4. Nielsen, F. H., & Lukaski, H. C. (2006). Update on the relationship between magnesium and exercise. Magnesium Research,19(3), 180-189. doi:10.1684/mrh.2006.0060

  5. Han, H., Fang, X., Wei, X., Liu, Y., Jin, Z., Chen, Q., … Cao, Y. (2017). Dose-response relationship between dietary magnesium intake, serum magnesium concentration and risk of hypertension: A systematic review and meta-analysis of prospective cohort studies. Nutrition Journal,16(1). doi:10.1186/s12937-017-0247-4

  6. Chee, W. (2017). 25. In RNI RECOMMENDED NUTRIENT INTAKES for MALAYSIA: A Report of the Technical Working Group on Nutritional Guidelines (pp. 440-448). Putrajaya: National Coordinating Committee on Food and Nutrition (NCCFN) Ministry of Health Malaysia.

  7. Serefko, A., Szopa, A., & Poleszak, E. (2016). Magnesium and depression. Magnesium Research,29(3), 112-119. doi:10.1684/mrh.2016.0407

  8. Barbagallo, M., & Dominguez, L. (2010). Magnesium and Aging. Current Pharmaceutical Design,16(7), 832-839. doi:10.2174/138161210790883679

  9. Elin, R. (2010). Assessment of magnesium status for diagnosis and therapy. Magnesium Research, 23(4), 194-198. doi: 10.1684/mrh.2010.0213

  10. Nielsen, F. H. (2014). Effects of magnesium depletion on inflammation in chronic disease. Current Opinion in Clinical Nutrition and Metabolic Care,17(6), 525-530. doi:10.1097/mco.0000000000000093

  11. Frank, C.M. (2012). Magnesium Deficiency. Encyclopedia of Exercise Medicine in Health and Disease,545-545. doi:10.1007/978-3-540-29807-6_2625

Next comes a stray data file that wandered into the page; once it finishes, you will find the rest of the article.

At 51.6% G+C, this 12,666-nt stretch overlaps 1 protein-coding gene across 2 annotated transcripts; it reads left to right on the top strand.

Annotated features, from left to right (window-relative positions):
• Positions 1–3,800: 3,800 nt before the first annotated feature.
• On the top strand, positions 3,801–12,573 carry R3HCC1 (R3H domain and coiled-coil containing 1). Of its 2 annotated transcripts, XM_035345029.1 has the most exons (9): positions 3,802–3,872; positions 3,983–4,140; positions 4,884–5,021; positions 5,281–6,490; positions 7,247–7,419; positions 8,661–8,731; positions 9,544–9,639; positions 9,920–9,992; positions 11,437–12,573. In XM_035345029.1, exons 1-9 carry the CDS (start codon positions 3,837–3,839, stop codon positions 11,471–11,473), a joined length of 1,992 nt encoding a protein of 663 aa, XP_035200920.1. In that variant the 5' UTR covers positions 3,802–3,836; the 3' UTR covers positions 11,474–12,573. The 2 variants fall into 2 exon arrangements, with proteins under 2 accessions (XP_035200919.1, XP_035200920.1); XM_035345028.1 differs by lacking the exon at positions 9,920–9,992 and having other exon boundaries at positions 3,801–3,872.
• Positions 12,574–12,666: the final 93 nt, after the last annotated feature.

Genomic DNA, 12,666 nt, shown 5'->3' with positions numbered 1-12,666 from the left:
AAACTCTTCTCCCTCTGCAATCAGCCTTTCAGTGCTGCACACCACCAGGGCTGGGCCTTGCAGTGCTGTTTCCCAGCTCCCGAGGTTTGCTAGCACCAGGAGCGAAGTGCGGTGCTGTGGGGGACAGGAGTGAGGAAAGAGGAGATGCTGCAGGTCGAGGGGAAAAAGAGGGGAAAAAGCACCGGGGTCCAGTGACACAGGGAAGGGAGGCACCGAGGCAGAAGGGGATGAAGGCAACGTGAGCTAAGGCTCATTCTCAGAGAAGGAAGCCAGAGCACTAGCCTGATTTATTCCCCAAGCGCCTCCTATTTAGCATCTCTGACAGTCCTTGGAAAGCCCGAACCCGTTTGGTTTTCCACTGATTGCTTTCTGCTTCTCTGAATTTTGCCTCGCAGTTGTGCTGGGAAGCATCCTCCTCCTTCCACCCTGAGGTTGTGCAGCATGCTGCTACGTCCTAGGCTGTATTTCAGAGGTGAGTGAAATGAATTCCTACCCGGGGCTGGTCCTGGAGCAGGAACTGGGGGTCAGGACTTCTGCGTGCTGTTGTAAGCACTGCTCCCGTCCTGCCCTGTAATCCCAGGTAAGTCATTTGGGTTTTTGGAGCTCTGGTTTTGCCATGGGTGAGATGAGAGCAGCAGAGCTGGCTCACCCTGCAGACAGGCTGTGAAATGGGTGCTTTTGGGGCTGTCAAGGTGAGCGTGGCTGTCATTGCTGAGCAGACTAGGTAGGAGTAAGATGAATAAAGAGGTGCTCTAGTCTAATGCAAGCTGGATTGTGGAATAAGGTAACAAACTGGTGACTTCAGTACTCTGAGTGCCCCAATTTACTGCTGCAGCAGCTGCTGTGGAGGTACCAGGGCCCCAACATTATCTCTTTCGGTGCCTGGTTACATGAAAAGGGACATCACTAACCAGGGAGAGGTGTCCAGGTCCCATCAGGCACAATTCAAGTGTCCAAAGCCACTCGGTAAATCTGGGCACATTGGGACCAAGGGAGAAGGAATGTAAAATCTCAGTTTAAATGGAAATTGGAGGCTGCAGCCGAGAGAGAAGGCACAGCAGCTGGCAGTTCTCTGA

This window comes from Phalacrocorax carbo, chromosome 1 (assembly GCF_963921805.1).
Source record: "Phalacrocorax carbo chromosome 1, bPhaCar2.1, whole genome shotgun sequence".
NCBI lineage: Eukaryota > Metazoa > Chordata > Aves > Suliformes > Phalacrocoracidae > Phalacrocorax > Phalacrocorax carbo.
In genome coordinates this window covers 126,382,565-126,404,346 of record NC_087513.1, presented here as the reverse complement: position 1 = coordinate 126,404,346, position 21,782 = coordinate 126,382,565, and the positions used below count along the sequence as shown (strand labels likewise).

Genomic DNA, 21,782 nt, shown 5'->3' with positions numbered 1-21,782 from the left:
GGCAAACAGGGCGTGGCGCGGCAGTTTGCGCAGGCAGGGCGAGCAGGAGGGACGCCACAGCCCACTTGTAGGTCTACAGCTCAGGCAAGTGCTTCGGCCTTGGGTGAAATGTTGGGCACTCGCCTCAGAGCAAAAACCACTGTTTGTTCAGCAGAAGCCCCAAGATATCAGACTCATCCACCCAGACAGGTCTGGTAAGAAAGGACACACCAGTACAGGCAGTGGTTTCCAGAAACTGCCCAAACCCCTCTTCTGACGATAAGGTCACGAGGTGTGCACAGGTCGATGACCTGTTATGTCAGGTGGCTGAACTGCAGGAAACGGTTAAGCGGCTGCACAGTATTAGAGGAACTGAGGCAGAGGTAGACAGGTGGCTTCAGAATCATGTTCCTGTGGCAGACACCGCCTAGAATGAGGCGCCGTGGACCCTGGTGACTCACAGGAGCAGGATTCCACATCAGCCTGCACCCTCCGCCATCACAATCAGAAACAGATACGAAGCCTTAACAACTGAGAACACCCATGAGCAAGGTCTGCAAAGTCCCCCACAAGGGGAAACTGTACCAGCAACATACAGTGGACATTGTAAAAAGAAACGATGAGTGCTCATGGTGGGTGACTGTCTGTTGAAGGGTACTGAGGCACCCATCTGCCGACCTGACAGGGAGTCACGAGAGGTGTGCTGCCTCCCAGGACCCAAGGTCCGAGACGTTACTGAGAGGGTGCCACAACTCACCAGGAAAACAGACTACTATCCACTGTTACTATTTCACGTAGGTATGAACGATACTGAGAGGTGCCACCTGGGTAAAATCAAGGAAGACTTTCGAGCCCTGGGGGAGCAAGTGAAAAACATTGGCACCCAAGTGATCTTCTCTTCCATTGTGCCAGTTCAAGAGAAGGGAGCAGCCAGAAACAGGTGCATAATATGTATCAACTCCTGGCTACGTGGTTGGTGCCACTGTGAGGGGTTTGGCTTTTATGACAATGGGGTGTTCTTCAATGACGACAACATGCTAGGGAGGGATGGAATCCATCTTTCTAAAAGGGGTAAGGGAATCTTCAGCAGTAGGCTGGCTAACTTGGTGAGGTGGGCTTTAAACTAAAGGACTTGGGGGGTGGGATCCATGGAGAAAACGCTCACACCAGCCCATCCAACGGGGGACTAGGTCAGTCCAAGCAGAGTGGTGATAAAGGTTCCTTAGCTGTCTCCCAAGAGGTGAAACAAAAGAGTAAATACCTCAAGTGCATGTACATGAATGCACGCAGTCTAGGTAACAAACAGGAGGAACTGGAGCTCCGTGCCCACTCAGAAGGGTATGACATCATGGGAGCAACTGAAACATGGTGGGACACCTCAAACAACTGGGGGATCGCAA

12. Fox, C., Ramsoomair, D., & Carter, C. (2001). Magnesium. Southern Medical Journal,94(12), 1195-1201. doi:10.1097/00007611-200194120-00014

  13. Durlach, J., Bac, P., Durlach, V., Bara, M., Guiet-Bara, A. (1997). Neurotic, neuromuscular and autonomic nervous form of magnesium imbalance. Magnesium Research, 10(2), 169-195.

  14. Coudray, C., Rambeau, M., Feillet-Coudray, C., Gueux, E., Tressol, J.C., Mazur, A., Rayssiguier, Y. (2005). Study of magnesium bioavailability from ten organic and inorganic Mg salts in Mg-depleted rats using a stable isotope approach. Magnesium Research, 18(4), 215-223.

  15. Brink, E. J. (1992). Nutrition and magnesium absorption: a review. Progress in food & nutrition science, 16(2), 125-162.

  16. Volpe, S. L. (2013). Magnesium in Disease Prevention and Overall Health. Advances in Nutrition,4(3). doi:10.3945/an.112.003483


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4 comments


  • @John

    Thank you and yes, magnesium is indeed lacking in our modern diets. Do ask us if you ever have any questions on how to improve the magnesium intake in our daily diet!

    BHB Team on

  • @Shamsul Kamal Ismail

    Yes of course! Keep your eyes peeled while we’re still working on more informative articles like this! Thank you for your positive comment, it keeps our team motivated!

    BHB Team on

  • Good infomation that the public don’t know! Maybe more of the same effort on other trace elements? Thanks!

    Shamsul Kamal Ismail on

  • Great article, magnesium is something seriously lacking in modern diets but I had no idea it was associated with so many conditions. Thanks.

    John on